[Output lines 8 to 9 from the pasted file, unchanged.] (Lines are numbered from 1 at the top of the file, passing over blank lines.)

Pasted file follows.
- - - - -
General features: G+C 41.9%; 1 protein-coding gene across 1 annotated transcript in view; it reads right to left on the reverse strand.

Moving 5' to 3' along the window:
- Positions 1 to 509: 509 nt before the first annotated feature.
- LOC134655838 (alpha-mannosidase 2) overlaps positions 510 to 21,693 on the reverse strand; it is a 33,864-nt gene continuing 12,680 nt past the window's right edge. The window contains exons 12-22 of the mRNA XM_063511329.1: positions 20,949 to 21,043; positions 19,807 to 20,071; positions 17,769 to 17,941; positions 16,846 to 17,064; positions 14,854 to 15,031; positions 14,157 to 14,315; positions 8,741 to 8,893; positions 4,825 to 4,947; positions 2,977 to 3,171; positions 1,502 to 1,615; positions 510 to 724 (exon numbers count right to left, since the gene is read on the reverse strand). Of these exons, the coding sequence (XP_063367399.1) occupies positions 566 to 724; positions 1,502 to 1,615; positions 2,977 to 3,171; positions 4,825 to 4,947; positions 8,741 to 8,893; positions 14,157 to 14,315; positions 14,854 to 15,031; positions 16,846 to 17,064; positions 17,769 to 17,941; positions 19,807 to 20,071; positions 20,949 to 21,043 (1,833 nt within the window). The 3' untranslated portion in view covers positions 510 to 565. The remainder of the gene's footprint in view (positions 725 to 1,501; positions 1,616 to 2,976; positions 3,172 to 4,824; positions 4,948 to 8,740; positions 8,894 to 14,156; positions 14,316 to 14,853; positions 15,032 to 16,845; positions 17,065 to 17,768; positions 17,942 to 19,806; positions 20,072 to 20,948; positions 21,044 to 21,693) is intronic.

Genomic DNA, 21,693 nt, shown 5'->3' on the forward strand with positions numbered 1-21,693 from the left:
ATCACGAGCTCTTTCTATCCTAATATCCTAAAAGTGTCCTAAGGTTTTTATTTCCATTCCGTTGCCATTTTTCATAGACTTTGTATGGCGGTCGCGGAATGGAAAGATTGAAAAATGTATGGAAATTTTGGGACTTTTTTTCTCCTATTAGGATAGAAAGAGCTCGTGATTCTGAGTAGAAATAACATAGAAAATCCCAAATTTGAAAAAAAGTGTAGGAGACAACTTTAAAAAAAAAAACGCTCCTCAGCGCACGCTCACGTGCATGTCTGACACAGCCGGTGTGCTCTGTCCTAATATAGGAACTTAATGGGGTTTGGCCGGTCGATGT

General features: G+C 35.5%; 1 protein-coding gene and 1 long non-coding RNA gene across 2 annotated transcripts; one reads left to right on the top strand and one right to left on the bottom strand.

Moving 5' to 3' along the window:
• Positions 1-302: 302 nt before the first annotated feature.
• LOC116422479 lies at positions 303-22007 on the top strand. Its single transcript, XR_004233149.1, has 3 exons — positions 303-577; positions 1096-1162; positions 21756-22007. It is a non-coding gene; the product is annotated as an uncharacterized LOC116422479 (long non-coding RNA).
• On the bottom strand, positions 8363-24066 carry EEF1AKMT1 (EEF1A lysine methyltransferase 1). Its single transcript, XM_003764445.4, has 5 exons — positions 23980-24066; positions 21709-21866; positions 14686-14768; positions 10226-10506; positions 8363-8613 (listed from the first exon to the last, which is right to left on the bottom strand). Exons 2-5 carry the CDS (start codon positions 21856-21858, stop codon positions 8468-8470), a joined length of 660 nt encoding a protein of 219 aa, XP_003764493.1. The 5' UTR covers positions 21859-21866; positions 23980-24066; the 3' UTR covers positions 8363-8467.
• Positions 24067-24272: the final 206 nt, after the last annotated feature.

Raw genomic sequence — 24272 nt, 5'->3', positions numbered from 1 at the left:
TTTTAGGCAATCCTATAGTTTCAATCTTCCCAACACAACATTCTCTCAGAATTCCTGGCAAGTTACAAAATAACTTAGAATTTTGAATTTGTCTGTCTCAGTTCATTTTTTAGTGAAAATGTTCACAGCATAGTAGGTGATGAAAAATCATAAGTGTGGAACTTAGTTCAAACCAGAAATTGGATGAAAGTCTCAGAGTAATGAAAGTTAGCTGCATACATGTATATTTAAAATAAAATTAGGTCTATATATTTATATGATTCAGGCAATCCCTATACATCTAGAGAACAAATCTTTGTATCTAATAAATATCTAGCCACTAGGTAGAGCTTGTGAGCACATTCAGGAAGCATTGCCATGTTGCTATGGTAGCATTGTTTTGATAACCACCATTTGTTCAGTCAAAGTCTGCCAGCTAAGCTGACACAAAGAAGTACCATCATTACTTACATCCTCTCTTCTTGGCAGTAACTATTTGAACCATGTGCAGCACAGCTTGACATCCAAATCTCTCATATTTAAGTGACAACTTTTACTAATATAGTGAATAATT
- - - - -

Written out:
Moving 5' to 3' along the window:
• Positions 1-302: 302 nt before the first annotated feature.